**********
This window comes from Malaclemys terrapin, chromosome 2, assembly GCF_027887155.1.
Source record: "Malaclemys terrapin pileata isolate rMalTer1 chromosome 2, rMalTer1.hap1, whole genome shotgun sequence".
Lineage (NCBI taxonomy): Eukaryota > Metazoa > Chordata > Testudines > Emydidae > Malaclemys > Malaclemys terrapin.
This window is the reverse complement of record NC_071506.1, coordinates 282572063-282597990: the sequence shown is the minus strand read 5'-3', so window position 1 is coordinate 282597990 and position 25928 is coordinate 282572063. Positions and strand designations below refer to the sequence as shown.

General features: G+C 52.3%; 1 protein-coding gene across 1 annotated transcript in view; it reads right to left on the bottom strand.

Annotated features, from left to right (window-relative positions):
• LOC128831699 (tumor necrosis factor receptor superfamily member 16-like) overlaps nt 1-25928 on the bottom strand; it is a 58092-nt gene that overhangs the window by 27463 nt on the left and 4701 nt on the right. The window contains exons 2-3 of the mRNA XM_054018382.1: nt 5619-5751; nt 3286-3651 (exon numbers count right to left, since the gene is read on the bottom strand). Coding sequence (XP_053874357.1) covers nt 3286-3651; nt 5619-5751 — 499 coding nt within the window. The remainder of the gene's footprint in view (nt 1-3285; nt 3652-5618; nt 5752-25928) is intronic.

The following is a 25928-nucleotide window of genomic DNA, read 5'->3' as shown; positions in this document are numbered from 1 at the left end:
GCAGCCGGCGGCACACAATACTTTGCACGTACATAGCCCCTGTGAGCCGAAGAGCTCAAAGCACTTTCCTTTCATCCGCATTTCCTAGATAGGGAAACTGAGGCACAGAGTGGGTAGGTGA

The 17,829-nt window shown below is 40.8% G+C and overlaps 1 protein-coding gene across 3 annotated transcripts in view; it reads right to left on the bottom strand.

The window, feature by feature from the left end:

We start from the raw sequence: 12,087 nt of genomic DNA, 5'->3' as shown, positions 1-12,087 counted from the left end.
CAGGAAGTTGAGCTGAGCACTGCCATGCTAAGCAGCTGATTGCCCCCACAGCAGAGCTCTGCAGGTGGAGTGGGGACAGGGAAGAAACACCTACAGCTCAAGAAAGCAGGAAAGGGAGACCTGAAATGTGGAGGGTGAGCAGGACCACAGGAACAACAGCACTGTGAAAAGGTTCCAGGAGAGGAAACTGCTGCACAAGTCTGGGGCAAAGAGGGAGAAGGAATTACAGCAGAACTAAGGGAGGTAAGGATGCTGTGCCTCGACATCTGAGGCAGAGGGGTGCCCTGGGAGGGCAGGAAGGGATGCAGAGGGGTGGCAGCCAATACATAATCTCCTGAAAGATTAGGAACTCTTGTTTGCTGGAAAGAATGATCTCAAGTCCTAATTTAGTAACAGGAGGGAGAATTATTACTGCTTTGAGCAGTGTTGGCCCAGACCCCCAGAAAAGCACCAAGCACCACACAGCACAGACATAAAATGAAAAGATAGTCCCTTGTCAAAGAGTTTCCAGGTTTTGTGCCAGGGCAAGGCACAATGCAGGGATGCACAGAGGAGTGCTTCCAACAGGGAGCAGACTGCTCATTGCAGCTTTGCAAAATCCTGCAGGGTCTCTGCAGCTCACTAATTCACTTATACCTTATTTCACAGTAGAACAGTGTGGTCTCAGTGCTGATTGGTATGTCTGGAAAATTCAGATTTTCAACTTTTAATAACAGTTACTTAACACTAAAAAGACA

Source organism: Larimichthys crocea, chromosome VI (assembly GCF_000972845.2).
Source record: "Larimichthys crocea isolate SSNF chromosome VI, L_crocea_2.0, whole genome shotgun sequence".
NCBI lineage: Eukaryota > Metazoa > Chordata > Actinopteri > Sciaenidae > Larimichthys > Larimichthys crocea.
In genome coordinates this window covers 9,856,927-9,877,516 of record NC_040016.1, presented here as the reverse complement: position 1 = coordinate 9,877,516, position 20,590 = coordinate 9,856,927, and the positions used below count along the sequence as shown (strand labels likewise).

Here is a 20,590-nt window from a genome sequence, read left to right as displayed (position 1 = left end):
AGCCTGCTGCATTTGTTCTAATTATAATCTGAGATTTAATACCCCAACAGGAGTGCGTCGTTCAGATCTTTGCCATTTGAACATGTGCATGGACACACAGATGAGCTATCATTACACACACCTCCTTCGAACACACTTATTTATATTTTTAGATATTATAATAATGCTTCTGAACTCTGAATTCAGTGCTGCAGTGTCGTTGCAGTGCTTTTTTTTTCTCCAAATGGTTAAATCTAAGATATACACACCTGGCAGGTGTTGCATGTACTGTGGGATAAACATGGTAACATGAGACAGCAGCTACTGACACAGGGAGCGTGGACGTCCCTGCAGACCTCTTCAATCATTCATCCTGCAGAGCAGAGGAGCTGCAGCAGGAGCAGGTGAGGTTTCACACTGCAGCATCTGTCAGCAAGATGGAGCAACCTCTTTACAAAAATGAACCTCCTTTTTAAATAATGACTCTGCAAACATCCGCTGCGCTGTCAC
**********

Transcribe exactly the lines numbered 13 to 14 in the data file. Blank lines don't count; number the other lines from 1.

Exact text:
CAGGAAGTTGAGCTGAGCACTGCCATGCTAAGCAGCTGATTGCCCCCACAGCAGAGCTCTGCAGGTGGAGTGGGGACAGGGAAGAAACACCTACAGCTCAAGAAAGCAGGAAAGGGAGACCTGAAATGTGGAGGGTGAGCAGGACCACAGGAACAACAGCACTGTGAAAAGGTTCCAGGAGAGGAAACTGCTGCACAAGTCTGGGGCAAAGAGGGAGAAGGAATTACAGCAGAACTAAGGGAGGTAAGGATGCTGTGCCTCGACATCTGAGGCAGAGGGGTGCCCTGGGAGGGCAGGAAGGGATGCAGAGGGGTGGCAGCCAATACATAATCTCCTGAAAGATTAGGAACTCTTGTTTGCTGGAAAGAATGATCTCAAGTCCTAATTTAGTAACAGGAGGGAGAATTATTACTGCTTTGAGCAGTGTTGGCCCAGACCCCCAGAAAAGCACCAAGCACCACACAGCACAGACATAAAATGAAAAGATAGTCCCTTGTCAAAGAGTTTCCAGGTTTTGTGCCAGGGCAAGGCACAATGCAGGGATGCACAGAGGAGTGCTTCCAACAGGGAGCAGACTGCTCATTGCAGCTTTGCAAAATCCTGCAGGGTCTCTGCAGCTCACTAATTCACTTATACCTTATTTCACAGTAGAACAGTGTGGTCTCAGTGCTGATTGGTATGTCTGGAAAATTCAGATTTTCAACTTTTAATAACAGTTACTTAACACTAAAAAGACA

Source organism: Larimichthys crocea, chromosome VI (assembly GCF_000972845.2).